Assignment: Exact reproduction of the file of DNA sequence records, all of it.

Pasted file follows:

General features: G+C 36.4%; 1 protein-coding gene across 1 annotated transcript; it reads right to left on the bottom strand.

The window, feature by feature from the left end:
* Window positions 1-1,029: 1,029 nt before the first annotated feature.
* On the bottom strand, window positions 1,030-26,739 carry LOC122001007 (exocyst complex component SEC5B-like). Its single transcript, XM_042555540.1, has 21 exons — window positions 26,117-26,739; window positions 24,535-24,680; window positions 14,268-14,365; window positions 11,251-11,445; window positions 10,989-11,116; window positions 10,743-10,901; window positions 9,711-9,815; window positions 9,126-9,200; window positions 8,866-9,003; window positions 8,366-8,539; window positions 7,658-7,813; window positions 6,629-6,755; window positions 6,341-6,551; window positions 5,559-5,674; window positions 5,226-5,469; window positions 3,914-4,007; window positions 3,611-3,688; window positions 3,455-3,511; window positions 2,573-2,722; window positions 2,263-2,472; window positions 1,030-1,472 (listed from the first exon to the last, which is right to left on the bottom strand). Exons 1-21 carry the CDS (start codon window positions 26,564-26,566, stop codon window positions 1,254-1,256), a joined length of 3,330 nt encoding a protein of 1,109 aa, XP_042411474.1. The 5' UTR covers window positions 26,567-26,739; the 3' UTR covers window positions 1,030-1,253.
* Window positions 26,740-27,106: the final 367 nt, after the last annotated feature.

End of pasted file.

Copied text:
General features: G+C 36.4%; 1 protein-coding gene across 1 annotated transcript; it reads right to left on the bottom strand.

The window, feature by feature from the left end:
* Window positions 1-1,029: 1,029 nt before the first annotated feature.
* On the bottom strand, window positions 1,030-26,739 carry LOC122001007 (exocyst complex component SEC5B-like). Its single transcript, XM_042555540.1, has 21 exons — window positions 26,117-26,739; window positions 24,535-24,680; window positions 14,268-14,365; window positions 11,251-11,445; window positions 10,989-11,116; window positions 10,743-10,901; window positions 9,711-9,815; window positions 9,126-9,200; window positions 8,866-9,003; window positions 8,366-8,539; window positions 7,658-7,813; window positions 6,629-6,755; window positions 6,341-6,551; window positions 5,559-5,674; window positions 5,226-5,469; window positions 3,914-4,007; window positions 3,611-3,688; window positions 3,455-3,511; window positions 2,573-2,722; window positions 2,263-2,472; window positions 1,030-1,472 (listed from the first exon to the last, which is right to left on the bottom strand). Exons 1-21 carry the CDS (start codon window positions 26,564-26,566, stop codon window positions 1,254-1,256), a joined length of 3,330 nt encoding a protein of 1,109 aa, XP_042411474.1. The 5' UTR covers window positions 26,567-26,739; the 3' UTR covers window positions 1,030-1,253.
* Window positions 26,740-27,106: the final 367 nt, after the last annotated feature.